I like Christmas pudding. But my mum is wheat intolerant, and I generally don’t like the taste of anything with brandy / alcohol in it. So suffice to say the dramatic flaming of the pudding is not my favourite part, I prefer the part in which I steal a slice of hot pudding prior to the flaming, then drown it in clotted cream and stuff my face until I feel sick. Then I repeat this 2 hours later (with the second slice I preemptively pinched). And then again, after dinner.
I haven’t had Christmas pudding for a good many years, because it’s rather difficult to find a pudding that is both brandy-less and wheat free. Even if it was an either-or situation, it would be a pushing it a little.
I was also under the mistaken impression that Christmas pudding was an extremely involved process. I was happy to be proven wrong on that score.
The only part I was (very) apprehensive of was the steaming. Then the pudding looked scary, so I gave up and zapped the thing in the microwave for 5 minutes to finish it.
In line with *cough my own new* tradition, I added a pudding star. What is a pudding star? Well, I made it up. Out of necessity. I grew up listening to stories about how the little boy found a 6-pence in his slice of pudding, and how that was supposed to be lucky. I was not amused to find out that it isn’t a good idea to put coins in puddings anymore, because of all the weird alloys in them that might leach chemicals into the pudd. Hence, the pudding star – a beautiful shining star made of tinfoil. Origami, no less. Perhaps one year I shall make a little tinfoil crane.
I hope I don’t choke anyone with it.
Anyway, now Mr Pudd has been wrapped up and stuffed in the freezer until Christmas day. Upon which, I shall microwave him briefly, and serve him hot. With cream.
Rich Christmas Pudding
Adapted from Be-Ro Flour, 37th Edition
100g self raising flour – I used gluten free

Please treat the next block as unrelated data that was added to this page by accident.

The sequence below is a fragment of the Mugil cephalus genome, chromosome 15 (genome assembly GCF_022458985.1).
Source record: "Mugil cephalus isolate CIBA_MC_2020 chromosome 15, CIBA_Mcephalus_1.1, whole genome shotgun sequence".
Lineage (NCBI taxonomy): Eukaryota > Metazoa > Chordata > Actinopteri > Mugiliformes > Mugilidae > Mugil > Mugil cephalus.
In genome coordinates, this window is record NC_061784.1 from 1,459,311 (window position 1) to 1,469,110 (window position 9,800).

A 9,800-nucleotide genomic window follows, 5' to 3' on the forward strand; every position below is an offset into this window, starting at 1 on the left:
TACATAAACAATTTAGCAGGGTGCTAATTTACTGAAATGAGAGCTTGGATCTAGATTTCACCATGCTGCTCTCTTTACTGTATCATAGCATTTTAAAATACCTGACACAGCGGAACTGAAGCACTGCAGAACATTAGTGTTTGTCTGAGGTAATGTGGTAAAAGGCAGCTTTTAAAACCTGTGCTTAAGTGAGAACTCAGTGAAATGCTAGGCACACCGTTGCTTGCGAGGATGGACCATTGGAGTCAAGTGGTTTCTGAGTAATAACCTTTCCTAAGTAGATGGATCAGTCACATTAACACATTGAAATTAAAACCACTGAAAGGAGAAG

50g mixed peel
100g brown sugar
Zest of 1/2 a lemon
1 teasp nutmeg powder
1 teasp mixed spice powder
75g grated frozen butter – originally suet..which sounded a little too hard to get hold of
2 tablesp milk
Pudding star, or some other similarly cute inert metallic object
- Mix everything on the ingredients list from the flour down to the butter in a bowl.
- Drop in the milk and eggs, and mix well until everything is combined into a gloopy mess.
- Grease a bowl, and put a little square of baking paper in the bottom to prevent stickage.
- Pour everything into the bowl. Hide the pudding star in the batter somewhere.
- Cover with a square of baking paper, then seal with tinfoil.
- Steam for 2 and a half hours. You probably need more like 3 hours, and the original recipe says 10 hours. I got fed up after 2 and a half, so I removed the tinfoil and zapped the baking-paper-covered-pudding bowl in the microwave for 5 minutes or so.
- Let it cool a bit, then flip it upside down to get the pudding out. Wrap in cling film and freeze, or eat if you are the clever type that makes such a time consuming monstrosity on Christmas day itself.
Reheating instructions: you can either put it back in the bowl, cover again with baking paper + tinfoil and steam for half an hour to an hour, OR, you can stick it in the microwave for 2 minutes.
A note on raisins and other dried fruity bits – I couldn’t get all of these separately (and also it would have cost a bomb!). So I used a bag of mixed raisins and peel. The proportions were roughly similar to those in the recipe. Perhaps not the most traditional, but it turned out alright.